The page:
Boron gets a nano refresh: Scientists find stable 2D structures with unique properties
(Phys.org) —The National Nanotechnology Initiative defines nanotechnology as the understanding and control of matter at the nanoscale, at dimensions of approximately 1 and 100 nanometers, where unique phenomena enable novel applications. Nanotechnology is taking the world by storm, revolutionizing the materials and devices used in many applications and products. That's why a finding announced by Xiang-Feng Zhou and Artem R. Oganov, Group of Theoretical Crystallography in the Department of Geosciences, are so significant.
The paper, "Semimetallic Two-Dimensional Boron Allotrope with Massless Dirac Fermions," was published on February 27 in Physical Review Letters. The lead author is Oganov's postdoc at Stony Brook, Xiang-Feng Zhou, who is also an Associate Professor at Nankai University in Tianjin, China.
"Boron is in many ways an analog of carbon," Xiang-Feng says. "Its nanostructures—nanoparticles, nanotubes, and two-dimensional structures—have attracted a lot of interest in the hopes of replicating, or even surpassing, the unique properties and diversity of carbon nanostructures. We discovered the structure of two-dimensional boron crystals, which is relevant to electronic applications and to understanding boron nanostructures. Our findings overturn the assumptions and predictions of numerous previous studies."
Earlier work had concluded that two-dimensional boron will adopt the geometry of flat alpha sheets (structures composed of triangular and hexagonal atom patterns) or their analogs. These findings were used to construct boron nanotubes and nanoparticles with unique properties, such as high mechanical strength and tunable electronic conductivity.
"We found that the alpha sheet is massively unstable; this casts doubt on previous models of boron nanostructures," Oganov says. "In particular, we discovered that flat monolayer structures of boron are extremely unstable, and the actual structures have finite thickness. This result will likely lead to a revision of structural models of boron nanoparticles and nanotubes. In particular, it is possible that hollow, fullerene-like structures will be unstable for boron."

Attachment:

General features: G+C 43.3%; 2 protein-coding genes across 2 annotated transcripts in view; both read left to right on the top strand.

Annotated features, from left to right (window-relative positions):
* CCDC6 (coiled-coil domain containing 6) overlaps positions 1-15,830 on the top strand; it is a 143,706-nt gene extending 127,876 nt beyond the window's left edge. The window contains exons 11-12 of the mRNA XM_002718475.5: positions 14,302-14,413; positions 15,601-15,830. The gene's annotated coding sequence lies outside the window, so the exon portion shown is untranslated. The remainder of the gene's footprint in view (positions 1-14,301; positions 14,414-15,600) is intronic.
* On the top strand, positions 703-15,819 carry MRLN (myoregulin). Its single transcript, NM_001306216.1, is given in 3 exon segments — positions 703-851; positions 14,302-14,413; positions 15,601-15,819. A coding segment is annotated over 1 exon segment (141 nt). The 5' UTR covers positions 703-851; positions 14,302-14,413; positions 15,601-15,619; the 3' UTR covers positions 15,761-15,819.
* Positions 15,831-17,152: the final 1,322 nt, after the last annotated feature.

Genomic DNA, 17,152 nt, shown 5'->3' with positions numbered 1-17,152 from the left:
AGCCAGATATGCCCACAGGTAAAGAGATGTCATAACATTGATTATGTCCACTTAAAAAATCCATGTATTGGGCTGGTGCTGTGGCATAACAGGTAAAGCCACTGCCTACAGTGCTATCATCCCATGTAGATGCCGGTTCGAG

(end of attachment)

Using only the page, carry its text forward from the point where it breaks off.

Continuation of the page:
Oganov says the newly discovered two-dimensional boron structure possesses properties superior to those of graphene. "Within the 2D boron structure, electrons travel at speeds comparable to the speed of light, and behave as if they were massless; in some directions, the electrons travel faster than they do in graphene. This can be very advantageous for future electronic devices."
While velocity does not depend on direction in graphene, the new boron structure exhibits directional dependence. In the slowest direction, the elections travel 38% slower in boron than in graphene. But in the perpendicular direction, the elections travel 34% faster in boron. This is the property that could be of value for electronic applications.
The findings were made possible by the structure prediction code USPEX (Universal Structure Predictor: Evolutionary Xrystallography) that was developed by Oganov and his lab. USPEX weds a powerful, global optimization algorithm with quantum mechanics and is used by more than 1600 scientists around the world.
The researchers next plan to explore the structure of boron nanoparticles; they believe prior conclusions in the field will have to be reassessed. Like all sound scientific inquiry, Xiang-Feng says, "This work raises more questions than answers. How do we experimentally prepare the two-dimensional structures of boron, given the high chemical reactivity of the element? While previous structural models were incorrect, how does this affect the structures of boron nanoparticles and nanotubes, and their electronic properties? This research sets the stage for a new wave of investigations into the physics and chemistry of boron-based materials and confirms the power of the USPEX method."